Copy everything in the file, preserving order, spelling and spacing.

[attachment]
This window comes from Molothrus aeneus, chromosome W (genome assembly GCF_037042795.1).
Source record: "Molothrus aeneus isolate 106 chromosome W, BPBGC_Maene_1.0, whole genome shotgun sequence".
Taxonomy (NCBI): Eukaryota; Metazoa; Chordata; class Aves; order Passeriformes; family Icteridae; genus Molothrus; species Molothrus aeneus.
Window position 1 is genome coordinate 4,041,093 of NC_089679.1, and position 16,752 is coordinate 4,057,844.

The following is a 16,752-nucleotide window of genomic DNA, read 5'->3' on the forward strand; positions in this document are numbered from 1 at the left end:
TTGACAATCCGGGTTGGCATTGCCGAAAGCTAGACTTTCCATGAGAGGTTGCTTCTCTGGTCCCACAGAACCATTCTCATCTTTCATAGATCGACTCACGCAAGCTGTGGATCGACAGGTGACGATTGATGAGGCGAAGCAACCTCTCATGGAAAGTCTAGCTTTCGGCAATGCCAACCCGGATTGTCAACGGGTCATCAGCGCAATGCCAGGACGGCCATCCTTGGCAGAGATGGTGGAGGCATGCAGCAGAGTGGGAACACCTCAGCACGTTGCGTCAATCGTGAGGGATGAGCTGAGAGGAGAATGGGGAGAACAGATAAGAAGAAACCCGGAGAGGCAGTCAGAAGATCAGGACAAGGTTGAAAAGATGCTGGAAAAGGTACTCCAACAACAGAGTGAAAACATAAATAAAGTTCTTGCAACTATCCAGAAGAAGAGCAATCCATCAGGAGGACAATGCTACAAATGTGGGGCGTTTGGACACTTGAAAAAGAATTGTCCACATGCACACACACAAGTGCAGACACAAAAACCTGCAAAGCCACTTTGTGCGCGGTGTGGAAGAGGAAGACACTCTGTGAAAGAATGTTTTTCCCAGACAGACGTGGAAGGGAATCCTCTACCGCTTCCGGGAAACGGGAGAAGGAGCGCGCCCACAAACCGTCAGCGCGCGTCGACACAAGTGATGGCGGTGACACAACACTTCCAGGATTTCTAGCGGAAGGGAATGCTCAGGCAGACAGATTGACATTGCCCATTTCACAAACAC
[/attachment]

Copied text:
This window comes from Molothrus aeneus, chromosome W (genome assembly GCF_037042795.1).
Source record: "Molothrus aeneus isolate 106 chromosome W, BPBGC_Maene_1.0, whole genome shotgun sequence".
Taxonomy (NCBI): Eukaryota; Metazoa; Chordata; class Aves; order Passeriformes; family Icteridae; genus Molothrus; species Molothrus aeneus.
Window position 1 is genome coordinate 4,041,093 of NC_089679.1, and position 16,752 is coordinate 4,057,844.

The following is a 16,752-nucleotide window of genomic DNA, read 5'->3' on the forward strand; positions in this document are numbered from 1 at the left end:
TTGACAATCCGGGTTGGCATTGCCGAAAGCTAGACTTTCCATGAGAGGTTGCTTCTCTGGTCCCACAGAACCATTCTCATCTTTCATAGATCGACTCACGCAAGCTGTGGATCGACAGGTGACGATTGATGAGGCGAAGCAACCTCTCATGGAAAGTCTAGCTTTCGGCAATGCCAACCCGGATTGTCAACGGGTCATCAGCGCAATGCCAGGACGGCCATCCTTGGCAGAGATGGTGGAGGCATGCAGCAGAGTGGGAACACCTCAGCACGTTGCGTCAATCGTGAGGGATGAGCTGAGAGGAGAATGGGGAGAACAGATAAGAAGAAACCCGGAGAGGCAGTCAGAAGATCAGGACAAGGTTGAAAAGATGCTGGAAAAGGTACTCCAACAACAGAGTGAAAACATAAATAAAGTTCTTGCAACTATCCAGAAGAAGAGCAATCCATCAGGAGGACAATGCTACAAATGTGGGGCGTTTGGACACTTGAAAAAGAATTGTCCACATGCACACACACAAGTGCAGACACAAAAACCTGCAAAGCCACTTTGTGCGCGGTGTGGAAGAGGAAGACACTCTGTGAAAGAATGTTTTTCCCAGACAGACGTGGAAGGGAATCCTCTACCGCTTCCGGGAAACGGGAGAAGGAGCGCGCCCACAAACCGTCAGCGCGCGTCGACACAAGTGATGGCGGTGACACAACACTTCCAGGATTTCTAGCGGAAGGGAATGCTCAGGCAGACAGATTGACATTGCCCATTTCACAAACAC